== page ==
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Re: [K12OSN] Building a new school- need input


Our school has one laptop per 6-12 student that we received through the michigan freedom to learn grant. From a tech admin standpoint, the biggest problem I have seen is that the students are far better with the technology than the teachers are. Although these are windows laptops (working on fixing that), we do have a k12ltsp server in our elementary and are in the transition phase from imacs (os 8-9) to a completely linux building (although it may take a while to root all these years of proprietary software). Some of the nice things about 1:1 is that we have drop boxes and public folders for all 6-12 students on our novell server. The teachers can then have students work on assignments electronically and drop them off in the drop box at the end of class. Some teachers can even drop the graded assignments off in the students' home drive when they are completed. Next year my plan is to implement moodle to replace the drop boxes and public folders as well as do some online quizzes and tests. Some teachers are currently using M$ class server since we got it through the grant although from my understanding it is quite cumbersome to learn. We have implemented focus-sis (open source) as a gradebook/attendance/sms solution which integrates gracefully into moodle (as far as student accounts being used for both) with no modifications. The biggest challenge we have had so far is the ridiculously slow boot time for these laptops since they have to be locked down so tight in order for me to be able to maintain all 400+ of them by myself. An LTSP solution would solve that problem.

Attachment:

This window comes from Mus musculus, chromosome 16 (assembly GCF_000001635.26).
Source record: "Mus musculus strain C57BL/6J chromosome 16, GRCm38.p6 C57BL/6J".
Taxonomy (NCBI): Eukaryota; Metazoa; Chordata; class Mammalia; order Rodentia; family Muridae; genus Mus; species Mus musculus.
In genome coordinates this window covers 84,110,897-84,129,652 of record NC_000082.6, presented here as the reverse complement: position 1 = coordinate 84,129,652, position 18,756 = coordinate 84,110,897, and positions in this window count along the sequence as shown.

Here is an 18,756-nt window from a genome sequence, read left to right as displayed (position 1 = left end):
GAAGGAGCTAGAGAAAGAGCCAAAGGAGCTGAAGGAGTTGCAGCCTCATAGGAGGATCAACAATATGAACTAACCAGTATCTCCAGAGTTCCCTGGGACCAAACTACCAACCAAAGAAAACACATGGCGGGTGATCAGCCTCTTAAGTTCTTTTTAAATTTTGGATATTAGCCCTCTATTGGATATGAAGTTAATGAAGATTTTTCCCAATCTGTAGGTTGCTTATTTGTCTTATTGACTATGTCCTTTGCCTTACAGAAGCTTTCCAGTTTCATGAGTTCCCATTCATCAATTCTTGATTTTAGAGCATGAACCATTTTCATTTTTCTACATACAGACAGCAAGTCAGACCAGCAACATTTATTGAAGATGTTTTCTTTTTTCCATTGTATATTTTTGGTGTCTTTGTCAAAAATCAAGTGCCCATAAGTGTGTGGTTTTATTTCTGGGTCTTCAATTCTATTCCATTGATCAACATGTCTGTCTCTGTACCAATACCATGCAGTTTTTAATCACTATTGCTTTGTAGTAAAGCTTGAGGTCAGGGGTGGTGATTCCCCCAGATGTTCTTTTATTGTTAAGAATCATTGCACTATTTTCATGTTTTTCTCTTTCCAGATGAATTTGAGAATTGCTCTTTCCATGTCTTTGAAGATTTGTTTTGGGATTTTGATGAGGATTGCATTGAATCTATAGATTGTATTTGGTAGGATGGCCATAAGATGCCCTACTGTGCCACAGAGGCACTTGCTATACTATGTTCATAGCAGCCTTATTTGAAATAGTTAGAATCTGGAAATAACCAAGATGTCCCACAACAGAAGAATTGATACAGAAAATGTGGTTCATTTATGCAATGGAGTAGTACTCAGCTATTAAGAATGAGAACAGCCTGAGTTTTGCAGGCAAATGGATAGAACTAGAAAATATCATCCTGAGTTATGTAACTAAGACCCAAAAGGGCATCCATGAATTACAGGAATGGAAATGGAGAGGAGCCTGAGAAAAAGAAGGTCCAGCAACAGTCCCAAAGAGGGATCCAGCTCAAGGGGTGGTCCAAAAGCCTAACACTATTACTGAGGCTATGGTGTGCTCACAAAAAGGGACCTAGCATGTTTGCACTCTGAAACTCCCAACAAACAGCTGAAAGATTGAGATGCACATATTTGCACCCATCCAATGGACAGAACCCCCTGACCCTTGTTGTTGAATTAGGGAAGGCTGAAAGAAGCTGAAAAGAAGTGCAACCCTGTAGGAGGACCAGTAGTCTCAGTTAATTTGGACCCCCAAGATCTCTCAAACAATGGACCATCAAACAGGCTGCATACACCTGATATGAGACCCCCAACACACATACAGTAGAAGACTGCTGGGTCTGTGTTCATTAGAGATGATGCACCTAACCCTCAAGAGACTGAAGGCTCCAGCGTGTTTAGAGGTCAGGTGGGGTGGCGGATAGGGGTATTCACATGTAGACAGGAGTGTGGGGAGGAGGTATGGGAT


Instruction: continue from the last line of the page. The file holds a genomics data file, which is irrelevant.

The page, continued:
The con of 1:1 is that the computers are dust collectors unless the teachers learn about ways to use them. Many of them simply won't use them because they are afraid of technology. I still don't know what to do about them. All in all, teachers haven't been negative toward it as much as slow in adopting it. Give it time and it will be an investment that pays off - especially using thin clients... build it once, upgrade the server every couple of years and keep yourself busy with meaningful work instead of ghosting machines and reattaching keys on laptops. 

As far as our ltsp elementary, I am hoping to convert all the classrooms and the one lab over to linux terminals within two years. I am waiting on an ebox 2300 (http://www.wdlsystems.com/modperl/view_services.cgi?r=detail&prod_num=1EBOX23&aisle_id=799) to test out as a terminal. These little suckers run 106/ea! I have seen some good things about them on this list and am looking forward to trying one out (they are also sold rebranded as microclient jr from a site called norhtec in taiwan). The benefit of having the eboxes is that they will mount on the back of a standard lcd panel! If they can do basic browser/openoffice we will probably stick with those, otherwise we may look at buying big refurbs from disklessthinclients.com for $99 ea. 

Anyways, I hope I was of some help. Please feel free to email me personally if you would like to discuss any of this more in depth.

Joe Korzeniewski
Technology Director
Mason County Eastern Schools

>>> cockrell honeygroveisd net 2/27/2007 9:52 am >>>
Hello all,
    My district is in the process of planning a new high school, and I'm 
pitching the idea of putting 25 computers (thin clients) in each 
classroom.  We're looking at using a desk in which the monitor and 
keyboard hide away when not in use so that the student has the full 
workspace when not using the computer, but has nearly instant access to 
a terminal when necessary.  Naturally the question that I'm being asked 
repeatedly is, "Who else is doing this?"  So, I put that question to the 
group.  Do any of you have such a room, or do any of your schools have a 
1:1 desktop initiative like I'm proposing?  If so, what are the good and 
bad points?  I welcome any feedback.  Thanks in advance.

Mark Cockrell
Technology Coordinator
Honey Grove I.S.D.

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